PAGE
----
The Ambassador in Great Britain (Dawes) to the Secretary of State

No. 2479

Sir: I have the honor to refer to the Department’s instruction No. 1011, November 27, 1931, regarding the question of oil concessions in Iraq, and to enclose a copy of a Foreign Office note, dated December 23, 1931, received in reply to an informal communication, a copy of which was transmitted to the Department with the Embassy’s despatch No. 2449, December 10, 1931.27

I should appreciate instructions as to whether any further action should be taken in this matter.28

Respectfully yours,

For the Ambassador:
Ray Atherton

Counselor of Embassy

The British Assistant Under Secretary of State for Foreign Affairs (Oliphant) to the American Counselor of Embassy (Atherton)

No. E 6320/5/93

My Dear Atherton: I duly received your letter of December 9th in which you were so good as to define further the attitude of the United States Government concerning the grant of concessions in Iraq.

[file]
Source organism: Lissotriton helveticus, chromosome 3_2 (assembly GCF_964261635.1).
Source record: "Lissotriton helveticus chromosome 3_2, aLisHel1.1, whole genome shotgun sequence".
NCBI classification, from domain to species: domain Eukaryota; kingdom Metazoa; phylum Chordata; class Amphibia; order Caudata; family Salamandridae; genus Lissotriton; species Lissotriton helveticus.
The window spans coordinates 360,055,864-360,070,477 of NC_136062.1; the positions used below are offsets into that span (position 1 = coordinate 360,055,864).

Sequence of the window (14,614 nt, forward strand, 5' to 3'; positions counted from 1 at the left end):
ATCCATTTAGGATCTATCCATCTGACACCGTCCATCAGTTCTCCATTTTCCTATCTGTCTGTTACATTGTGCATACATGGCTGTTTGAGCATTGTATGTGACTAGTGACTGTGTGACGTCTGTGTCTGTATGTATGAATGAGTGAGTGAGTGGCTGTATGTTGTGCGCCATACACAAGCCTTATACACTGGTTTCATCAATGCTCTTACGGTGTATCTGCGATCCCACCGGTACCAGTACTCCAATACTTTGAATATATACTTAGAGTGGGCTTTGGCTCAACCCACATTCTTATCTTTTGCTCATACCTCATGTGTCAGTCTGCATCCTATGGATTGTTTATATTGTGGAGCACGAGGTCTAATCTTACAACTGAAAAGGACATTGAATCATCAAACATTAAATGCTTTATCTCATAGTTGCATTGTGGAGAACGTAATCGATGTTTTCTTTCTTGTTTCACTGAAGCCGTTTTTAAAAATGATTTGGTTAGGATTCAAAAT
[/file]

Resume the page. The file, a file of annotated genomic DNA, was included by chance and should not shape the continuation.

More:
After sympathetic examination of the points which you have raised, [Page 611]we remain of the opinion that the legal position was correctly set forth in my earlier letter of July 17th. I hope, however, that you will agree that further discussion of this point would be of academic rather than of practical importance. For, as I understand the position, the main contention of your Government is—details apart—that nationals of the United States should be given reasonable opportunities to compete for concessions in Iraq; and as was clearly shown in my letter of July 17th, such reasonable opportunities were, in fact, given to United States nationals in the particular case which has given rise to the present correspondence.

Yours very sincerely,

Lancelot Oliphant
  1. Neither printed.
  2. In its instruction No. 1051, January 21, 1932, the Department replied that “In view of the existing situation, the Department is of the opinion that no further action need be taken in the matter at this time,”